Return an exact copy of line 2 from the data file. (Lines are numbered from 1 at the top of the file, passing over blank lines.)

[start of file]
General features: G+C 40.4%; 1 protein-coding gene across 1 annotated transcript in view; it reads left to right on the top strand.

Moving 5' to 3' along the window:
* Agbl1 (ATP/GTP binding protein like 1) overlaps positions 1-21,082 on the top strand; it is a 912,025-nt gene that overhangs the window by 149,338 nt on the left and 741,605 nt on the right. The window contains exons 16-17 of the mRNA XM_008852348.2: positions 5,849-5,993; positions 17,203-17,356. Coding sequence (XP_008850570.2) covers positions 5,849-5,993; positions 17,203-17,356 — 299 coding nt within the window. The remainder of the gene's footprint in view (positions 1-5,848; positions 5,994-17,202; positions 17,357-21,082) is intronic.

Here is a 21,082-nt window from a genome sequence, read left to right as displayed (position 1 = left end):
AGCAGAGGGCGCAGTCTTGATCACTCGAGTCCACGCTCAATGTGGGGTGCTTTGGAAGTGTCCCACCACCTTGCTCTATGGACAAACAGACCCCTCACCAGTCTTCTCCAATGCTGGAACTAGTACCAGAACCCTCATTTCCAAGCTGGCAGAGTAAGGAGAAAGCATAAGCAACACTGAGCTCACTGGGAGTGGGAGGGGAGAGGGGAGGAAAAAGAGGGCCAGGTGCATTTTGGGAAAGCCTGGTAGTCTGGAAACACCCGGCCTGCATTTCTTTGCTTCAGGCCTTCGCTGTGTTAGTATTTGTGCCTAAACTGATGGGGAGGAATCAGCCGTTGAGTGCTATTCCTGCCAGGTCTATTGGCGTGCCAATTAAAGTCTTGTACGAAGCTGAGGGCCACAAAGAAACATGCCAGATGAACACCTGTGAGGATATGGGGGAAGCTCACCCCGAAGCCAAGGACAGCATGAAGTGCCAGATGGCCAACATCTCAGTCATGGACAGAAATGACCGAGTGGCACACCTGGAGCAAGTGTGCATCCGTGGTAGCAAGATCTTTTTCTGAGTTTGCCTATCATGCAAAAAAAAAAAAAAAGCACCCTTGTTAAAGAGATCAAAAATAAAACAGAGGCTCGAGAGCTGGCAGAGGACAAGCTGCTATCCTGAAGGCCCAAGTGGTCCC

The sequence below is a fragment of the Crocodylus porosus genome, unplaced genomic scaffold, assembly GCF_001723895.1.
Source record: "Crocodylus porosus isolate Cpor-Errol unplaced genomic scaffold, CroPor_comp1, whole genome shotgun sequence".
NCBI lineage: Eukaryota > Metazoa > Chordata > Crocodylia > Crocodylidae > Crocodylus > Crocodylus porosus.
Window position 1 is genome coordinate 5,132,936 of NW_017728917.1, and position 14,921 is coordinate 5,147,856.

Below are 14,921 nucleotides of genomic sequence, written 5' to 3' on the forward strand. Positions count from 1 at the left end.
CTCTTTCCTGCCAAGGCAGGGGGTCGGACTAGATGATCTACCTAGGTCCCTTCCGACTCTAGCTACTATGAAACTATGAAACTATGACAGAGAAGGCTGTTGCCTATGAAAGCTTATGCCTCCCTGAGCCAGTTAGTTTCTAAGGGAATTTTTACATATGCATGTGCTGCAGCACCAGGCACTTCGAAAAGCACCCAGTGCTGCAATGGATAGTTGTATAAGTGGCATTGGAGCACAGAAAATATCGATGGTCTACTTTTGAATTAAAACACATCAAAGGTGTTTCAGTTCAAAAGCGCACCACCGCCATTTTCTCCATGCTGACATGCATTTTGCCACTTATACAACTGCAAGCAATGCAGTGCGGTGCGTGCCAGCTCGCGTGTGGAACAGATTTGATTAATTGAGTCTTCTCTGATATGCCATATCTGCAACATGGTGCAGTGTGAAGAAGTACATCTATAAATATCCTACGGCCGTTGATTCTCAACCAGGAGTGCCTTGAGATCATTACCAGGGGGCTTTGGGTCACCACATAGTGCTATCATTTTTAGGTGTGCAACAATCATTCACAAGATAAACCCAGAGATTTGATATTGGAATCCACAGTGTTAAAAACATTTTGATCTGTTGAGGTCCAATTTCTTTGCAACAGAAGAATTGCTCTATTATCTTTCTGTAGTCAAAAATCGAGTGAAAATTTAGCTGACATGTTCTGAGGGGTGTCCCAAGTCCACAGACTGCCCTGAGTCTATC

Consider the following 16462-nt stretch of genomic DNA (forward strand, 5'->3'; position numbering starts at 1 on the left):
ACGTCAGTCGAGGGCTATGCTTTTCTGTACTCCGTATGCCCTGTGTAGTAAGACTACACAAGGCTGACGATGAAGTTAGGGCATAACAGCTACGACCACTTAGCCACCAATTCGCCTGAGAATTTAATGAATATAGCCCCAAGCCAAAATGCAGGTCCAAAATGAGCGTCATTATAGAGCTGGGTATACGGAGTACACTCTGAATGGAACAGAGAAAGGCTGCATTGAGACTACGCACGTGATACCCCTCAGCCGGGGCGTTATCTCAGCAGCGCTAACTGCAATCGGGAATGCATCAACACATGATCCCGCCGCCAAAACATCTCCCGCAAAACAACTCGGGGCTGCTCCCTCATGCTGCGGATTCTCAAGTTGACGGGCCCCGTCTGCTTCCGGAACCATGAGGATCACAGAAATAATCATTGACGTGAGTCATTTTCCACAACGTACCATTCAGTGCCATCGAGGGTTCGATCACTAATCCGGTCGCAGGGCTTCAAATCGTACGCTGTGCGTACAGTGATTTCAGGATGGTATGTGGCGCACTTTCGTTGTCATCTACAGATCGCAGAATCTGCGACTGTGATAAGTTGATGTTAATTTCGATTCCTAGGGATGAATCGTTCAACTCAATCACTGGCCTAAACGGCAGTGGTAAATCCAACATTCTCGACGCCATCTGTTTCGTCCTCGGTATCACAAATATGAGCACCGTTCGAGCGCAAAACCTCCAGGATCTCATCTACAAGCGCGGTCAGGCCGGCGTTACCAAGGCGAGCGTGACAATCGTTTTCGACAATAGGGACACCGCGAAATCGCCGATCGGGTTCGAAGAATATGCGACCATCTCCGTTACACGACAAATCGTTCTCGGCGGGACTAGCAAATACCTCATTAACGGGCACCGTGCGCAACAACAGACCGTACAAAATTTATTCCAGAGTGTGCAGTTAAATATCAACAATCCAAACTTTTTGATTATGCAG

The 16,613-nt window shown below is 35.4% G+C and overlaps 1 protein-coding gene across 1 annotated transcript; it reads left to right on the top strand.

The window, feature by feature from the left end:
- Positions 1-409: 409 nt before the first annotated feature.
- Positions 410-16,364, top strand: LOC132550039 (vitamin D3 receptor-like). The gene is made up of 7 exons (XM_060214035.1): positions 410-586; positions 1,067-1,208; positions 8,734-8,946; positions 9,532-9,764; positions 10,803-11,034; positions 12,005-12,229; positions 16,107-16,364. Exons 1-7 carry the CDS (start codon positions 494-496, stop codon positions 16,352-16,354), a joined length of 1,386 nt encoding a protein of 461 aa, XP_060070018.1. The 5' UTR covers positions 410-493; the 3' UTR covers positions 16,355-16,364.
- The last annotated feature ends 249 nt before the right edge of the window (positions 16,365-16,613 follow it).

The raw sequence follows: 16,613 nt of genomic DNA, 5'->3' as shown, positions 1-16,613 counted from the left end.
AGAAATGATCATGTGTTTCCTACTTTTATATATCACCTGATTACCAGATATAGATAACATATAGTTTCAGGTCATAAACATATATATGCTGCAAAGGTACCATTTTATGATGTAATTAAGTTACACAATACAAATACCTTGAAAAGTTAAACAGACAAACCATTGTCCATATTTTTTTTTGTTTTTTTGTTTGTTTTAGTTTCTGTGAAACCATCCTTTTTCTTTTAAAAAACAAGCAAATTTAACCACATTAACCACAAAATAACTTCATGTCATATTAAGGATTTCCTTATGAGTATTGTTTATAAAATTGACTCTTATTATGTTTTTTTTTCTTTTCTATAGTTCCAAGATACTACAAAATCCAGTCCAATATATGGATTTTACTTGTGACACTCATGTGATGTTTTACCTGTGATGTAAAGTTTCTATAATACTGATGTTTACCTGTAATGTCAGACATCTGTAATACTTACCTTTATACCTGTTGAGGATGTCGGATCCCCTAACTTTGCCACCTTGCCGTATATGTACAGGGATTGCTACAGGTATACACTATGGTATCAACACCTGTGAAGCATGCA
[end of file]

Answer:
Moving 5' to 3' along the window: